For married couples with children, the most contentious subject in a divorce is children. Child custody and child support are often the most hotly contested items. And, unfortunately, as divorce becomes more and more of an emotional process, it can take its toll on children. Though, since divorce is so common in the U.S., there are common effects and ways to help mitigate them.
Do changing family dynamics have an impact?
Yes. Indeed, this is often the first divorce effect felt by children. This can make children feel like they are losing their family. This is not just in the communal living arraignment, but also parental relationships as two co-parents become two separate parents. This also extends to extended families that are now split, and depending on the circumstances of the child custody, friend, teachers, neighbors, etc.
One way to lessen this impact is to try to keep the family together as much as possible. This includes continuing family traditions that were established prior to the divorce. In addition, it can help to keep them in the same school district and, if possible, the same family home.
What about losing their sense of belonging?
Again, yes. As the family becomes two, there could be a sense that they no longer belong. This is because children routinely experience divorce as a rejection of them or as an abandonment of them. This can cause self-esteem issues and feelings of disconnection from their parents and other family members.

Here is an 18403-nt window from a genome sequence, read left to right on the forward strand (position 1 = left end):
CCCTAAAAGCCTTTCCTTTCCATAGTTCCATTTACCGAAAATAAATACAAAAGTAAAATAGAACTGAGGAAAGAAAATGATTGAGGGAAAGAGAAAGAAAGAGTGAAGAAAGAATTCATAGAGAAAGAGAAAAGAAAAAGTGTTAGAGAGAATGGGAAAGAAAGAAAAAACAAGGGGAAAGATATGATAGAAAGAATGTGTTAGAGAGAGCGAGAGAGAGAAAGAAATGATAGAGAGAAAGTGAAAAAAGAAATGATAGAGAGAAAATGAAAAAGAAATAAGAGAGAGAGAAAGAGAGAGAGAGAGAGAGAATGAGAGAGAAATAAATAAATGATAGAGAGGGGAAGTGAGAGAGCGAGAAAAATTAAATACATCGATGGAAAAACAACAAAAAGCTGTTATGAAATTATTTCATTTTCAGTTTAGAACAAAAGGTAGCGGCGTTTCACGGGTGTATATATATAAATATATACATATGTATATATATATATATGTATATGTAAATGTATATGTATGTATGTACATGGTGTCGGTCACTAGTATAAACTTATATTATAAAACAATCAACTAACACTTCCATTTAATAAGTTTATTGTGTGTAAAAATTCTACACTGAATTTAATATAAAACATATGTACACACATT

A key here is trying to maintain a sense of stability. Spend as much time with the children as possible, and make future plans. Try to keep old routines or establish new ones that include both parents. This can go a long way in helping children not lose their sense of belonging.
What about a child’s social life, school work and friends?
Most of the time, there is some change in location as a single parent normally cannot afford to live where they could when they shared expenses. This can mean losing their social life as their friends are no longer close and they may change school districts. This can be mitigated by home sharing (nesting), establishing play dates with old friends, attempting to rent an apartment in the same school district, etc. The key is to try to not uproot them completely, ensure the kids are given constant attention and establishing routines that keep them connected to their former Birmingham, Michigan, social life and friends.